Europe

Berlin, Germany

There is so much to see and do in Berlin and we loved it. We spent three days pretty non stop but definitely could have filled a week. One thing to know is that most shops are closed on a Sunday and many tourist sites are closed on a Monday. We knew this before we went so we booked stuff in advance and planned what to do when to make sure we didn’t miss out!

Train tips: get tickets on the train platform at the airport station as there was a massive queue at the machine in the underpass (€3.30 each for single into city centre). Always VALIDATE your ticket at the small red machines next to the ticket machines on the platform otherwise you can get a €60 fine.



We arrived at our hotel at about 2pm on a Sunday. We stayed at the Holiday Inn Express in Kudaam, which took about 1.5 hours on the train and the tube (once we’d bought tickets and figured out how it all worked) from Schonefeld airport, which is in the east of the city.


We had a late lunch near our hotel (nothing special) and then got the 100 bus from right outside our hotel to the Reichstag, which is the German Parliament building. It’s beautiful and historic from the outside but was completely renovated by the architect Norman Foster in the 1990s so it’s very modern on the inside. We had a free 90 minute guided tour and then had entrance to the famous dome at the top (remember to pick up the free audio guide for the dome), which gives excellent views over the city. The building has a long and interesting history so I would highly recommend the guided tour. It’s also a great introduction to Berlin. Both the tour and/or entrance to the dome need to be booked online in advance to guarantee entry and avoid any queues. Also remember to take your ID otherwise you won’t be allowed in.


We walked round the corner and briefly had a look at the beautifully lit Brandenburg gate. We then went back to near our hotel in Kudaam and went to the Christmas market near the zoo/ train station. It was one of the smaller ones but the main road had a lovely Christmas tree and the whole area felt really festive! We also saw the Kaiser Wilhelm Memorial Church, which was originally built in the 1890s but was badly damaged in a bombing raid in 1943 and the damaged spire has been retained.We then had an amazing Thai dinner at Sukan (booking recommended).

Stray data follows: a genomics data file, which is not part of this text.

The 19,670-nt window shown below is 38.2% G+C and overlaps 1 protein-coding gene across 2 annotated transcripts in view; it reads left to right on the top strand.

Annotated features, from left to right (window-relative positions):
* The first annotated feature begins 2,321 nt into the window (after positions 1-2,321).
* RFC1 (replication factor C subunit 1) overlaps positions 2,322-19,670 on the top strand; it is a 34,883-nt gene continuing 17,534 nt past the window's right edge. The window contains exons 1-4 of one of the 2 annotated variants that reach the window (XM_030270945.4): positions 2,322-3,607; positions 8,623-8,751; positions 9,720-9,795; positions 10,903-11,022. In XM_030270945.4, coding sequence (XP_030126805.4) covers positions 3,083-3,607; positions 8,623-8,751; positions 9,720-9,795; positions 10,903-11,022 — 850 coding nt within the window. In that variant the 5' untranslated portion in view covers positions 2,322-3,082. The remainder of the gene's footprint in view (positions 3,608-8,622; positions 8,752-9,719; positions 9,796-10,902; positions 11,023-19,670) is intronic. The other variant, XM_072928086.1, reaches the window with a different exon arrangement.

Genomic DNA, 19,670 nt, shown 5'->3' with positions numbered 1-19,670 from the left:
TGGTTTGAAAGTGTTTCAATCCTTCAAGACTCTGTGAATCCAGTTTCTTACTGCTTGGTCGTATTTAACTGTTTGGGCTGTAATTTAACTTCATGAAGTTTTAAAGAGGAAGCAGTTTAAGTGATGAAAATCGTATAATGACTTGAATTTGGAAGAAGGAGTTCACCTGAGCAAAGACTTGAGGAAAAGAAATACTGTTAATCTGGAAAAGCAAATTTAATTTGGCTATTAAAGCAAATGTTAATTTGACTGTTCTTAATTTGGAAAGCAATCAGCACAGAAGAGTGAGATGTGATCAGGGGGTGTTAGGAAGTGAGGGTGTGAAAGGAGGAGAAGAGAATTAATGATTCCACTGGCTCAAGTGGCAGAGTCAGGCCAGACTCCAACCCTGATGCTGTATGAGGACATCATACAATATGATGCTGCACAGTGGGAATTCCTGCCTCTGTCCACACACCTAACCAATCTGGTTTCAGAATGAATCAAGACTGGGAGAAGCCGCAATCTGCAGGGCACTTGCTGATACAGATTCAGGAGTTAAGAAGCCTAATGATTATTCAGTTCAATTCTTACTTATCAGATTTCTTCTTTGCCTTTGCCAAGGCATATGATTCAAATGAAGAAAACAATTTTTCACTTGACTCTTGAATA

On the Monday we had booked a 3 hour Sandeman walking tour, which started at 10am near the Brandenburg gate. Sandeman tours are free and are in cities all across Europe. Sandeman tour guides work on tips, which you give at the end depending on how much you’ve enjoyed the tour. We had a fantastic American guide who had been in Berlin for eight years. He took us through 700 years of German history, mostly focused on the events of the 20th century. We took in sights such as the Brandenburg gate, the Hotel Adlon (aka Michael Jackson baby dangling hotel), Jewish memorial, Hitler’s bunker, a historic building where the Ministry of Finance is now based, Berlin Wall, Topography of Terror, and Checkpoint Charlie. It was a great intro to Berlin and Germany e.g. we wouldn’t have noticed the Berlin Wall going all around the city (small bricks in the ground marking where the wall was) and we would never have known that West Berlin was an ‘island’ in the ‘sea’ of the Communist ruled parts of the Iron Curtain (check out a map).


We then had lunch in a great Vietnamese place called Cafe am, right by Checkpoint Charlie. It was very reasonably priced and the Pho and green tea warmed us up! After lunch we went to the Topography of Terror (10am-8pm daily, free), which is the former HQ of the Guestapo and the SS. It’s a glaring insight into Nazi history and is definitely worth a visit although it’s very text heavy and there are few interactive experiences. For me the most interesting thing was near the end and seeing just how much of Europe the Nazis took over… Very scary.